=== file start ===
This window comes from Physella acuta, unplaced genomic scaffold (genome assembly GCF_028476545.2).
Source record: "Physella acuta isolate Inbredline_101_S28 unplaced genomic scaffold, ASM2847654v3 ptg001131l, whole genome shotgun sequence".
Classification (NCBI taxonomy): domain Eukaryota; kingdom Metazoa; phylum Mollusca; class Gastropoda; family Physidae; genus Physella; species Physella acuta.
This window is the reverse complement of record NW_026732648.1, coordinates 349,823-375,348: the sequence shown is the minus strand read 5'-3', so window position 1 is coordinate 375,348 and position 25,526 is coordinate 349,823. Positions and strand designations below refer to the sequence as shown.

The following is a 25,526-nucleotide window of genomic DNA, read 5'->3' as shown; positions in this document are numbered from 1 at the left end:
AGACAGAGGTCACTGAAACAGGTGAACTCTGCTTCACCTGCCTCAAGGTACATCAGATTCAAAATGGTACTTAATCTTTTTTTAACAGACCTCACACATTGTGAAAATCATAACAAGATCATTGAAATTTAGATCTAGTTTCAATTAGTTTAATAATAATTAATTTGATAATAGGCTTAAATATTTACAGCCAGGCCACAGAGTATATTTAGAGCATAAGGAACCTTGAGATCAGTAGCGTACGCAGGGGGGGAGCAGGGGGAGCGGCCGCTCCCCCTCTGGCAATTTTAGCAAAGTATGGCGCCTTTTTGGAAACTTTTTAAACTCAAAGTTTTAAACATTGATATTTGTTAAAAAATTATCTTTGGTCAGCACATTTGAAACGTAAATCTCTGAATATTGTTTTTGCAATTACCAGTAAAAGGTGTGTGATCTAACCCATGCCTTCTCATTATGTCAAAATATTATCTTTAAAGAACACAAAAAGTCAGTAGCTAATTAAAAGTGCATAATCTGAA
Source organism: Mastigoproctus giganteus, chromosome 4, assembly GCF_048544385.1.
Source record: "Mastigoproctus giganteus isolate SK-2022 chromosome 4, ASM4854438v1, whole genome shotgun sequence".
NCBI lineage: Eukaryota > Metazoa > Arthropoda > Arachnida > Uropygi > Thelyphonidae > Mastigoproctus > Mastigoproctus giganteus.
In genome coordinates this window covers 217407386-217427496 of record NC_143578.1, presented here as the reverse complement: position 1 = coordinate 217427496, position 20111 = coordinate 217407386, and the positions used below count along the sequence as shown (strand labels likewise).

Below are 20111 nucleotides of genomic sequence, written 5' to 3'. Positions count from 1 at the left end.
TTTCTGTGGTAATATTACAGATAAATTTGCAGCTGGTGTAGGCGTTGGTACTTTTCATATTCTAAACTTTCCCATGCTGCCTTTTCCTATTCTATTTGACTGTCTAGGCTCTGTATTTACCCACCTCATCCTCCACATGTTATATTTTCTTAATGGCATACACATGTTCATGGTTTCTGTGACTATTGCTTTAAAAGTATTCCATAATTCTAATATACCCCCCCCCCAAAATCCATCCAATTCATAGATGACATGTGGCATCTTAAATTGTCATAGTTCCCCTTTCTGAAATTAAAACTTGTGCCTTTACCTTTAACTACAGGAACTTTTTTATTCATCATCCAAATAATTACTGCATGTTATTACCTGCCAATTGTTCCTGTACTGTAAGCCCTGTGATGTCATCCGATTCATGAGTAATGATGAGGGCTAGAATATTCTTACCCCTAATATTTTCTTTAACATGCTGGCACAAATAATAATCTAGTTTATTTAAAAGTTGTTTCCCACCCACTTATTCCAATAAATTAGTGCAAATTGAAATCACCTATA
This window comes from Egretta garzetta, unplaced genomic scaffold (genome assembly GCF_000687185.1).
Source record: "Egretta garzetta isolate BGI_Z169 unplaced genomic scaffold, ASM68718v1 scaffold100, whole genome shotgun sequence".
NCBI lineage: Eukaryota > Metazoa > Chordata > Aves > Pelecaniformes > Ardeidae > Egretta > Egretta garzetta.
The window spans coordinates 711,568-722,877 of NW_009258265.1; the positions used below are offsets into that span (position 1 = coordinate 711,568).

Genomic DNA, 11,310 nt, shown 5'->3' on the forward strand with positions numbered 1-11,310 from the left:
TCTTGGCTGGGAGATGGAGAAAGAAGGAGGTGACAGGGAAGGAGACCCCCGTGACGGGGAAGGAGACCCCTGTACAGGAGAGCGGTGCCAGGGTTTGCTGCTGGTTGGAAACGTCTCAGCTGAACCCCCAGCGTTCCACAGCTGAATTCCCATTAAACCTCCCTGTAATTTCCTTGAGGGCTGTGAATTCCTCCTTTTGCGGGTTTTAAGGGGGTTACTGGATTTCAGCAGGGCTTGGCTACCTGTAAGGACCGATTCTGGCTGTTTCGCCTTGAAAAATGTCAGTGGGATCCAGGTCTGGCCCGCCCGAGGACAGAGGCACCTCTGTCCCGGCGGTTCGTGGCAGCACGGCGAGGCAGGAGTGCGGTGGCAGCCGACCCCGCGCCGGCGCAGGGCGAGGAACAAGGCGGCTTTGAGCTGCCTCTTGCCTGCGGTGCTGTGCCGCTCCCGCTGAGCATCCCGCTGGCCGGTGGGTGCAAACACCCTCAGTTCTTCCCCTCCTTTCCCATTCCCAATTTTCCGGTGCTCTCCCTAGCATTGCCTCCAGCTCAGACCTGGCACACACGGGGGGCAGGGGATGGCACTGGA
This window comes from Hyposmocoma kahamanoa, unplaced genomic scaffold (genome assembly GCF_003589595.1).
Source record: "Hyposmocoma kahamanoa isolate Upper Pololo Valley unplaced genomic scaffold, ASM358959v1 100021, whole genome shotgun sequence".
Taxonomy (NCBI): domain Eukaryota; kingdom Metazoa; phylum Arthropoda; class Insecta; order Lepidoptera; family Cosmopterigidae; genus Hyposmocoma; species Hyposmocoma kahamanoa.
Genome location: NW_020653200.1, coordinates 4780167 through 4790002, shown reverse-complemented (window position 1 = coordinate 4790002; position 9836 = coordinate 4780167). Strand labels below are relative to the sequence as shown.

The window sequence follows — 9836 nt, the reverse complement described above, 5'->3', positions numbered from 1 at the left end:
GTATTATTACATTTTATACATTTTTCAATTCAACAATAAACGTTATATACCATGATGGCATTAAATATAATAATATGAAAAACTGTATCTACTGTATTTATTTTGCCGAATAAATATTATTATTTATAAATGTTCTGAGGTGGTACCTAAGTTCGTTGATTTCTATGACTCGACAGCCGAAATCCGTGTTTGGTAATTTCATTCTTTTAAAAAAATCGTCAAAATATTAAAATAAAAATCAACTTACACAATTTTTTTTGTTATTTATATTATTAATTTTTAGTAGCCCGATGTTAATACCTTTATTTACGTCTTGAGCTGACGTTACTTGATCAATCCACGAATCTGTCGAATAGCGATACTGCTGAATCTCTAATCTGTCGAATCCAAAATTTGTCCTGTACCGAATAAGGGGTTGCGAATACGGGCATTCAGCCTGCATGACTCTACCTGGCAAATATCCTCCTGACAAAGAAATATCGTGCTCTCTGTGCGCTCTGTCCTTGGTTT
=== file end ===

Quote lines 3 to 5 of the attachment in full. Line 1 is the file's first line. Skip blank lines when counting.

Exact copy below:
Classification (NCBI taxonomy): domain Eukaryota; kingdom Metazoa; phylum Mollusca; class Gastropoda; family Physidae; genus Physella; species Physella acuta.
This window is the reverse complement of record NW_026732648.1, coordinates 349,823-375,348: the sequence shown is the minus strand read 5'-3', so window position 1 is coordinate 375,348 and position 25,526 is coordinate 349,823. Positions and strand designations below refer to the sequence as shown.

The following is a 25,526-nucleotide window of genomic DNA, read 5'->3' as shown; positions in this document are numbered from 1 at the left end: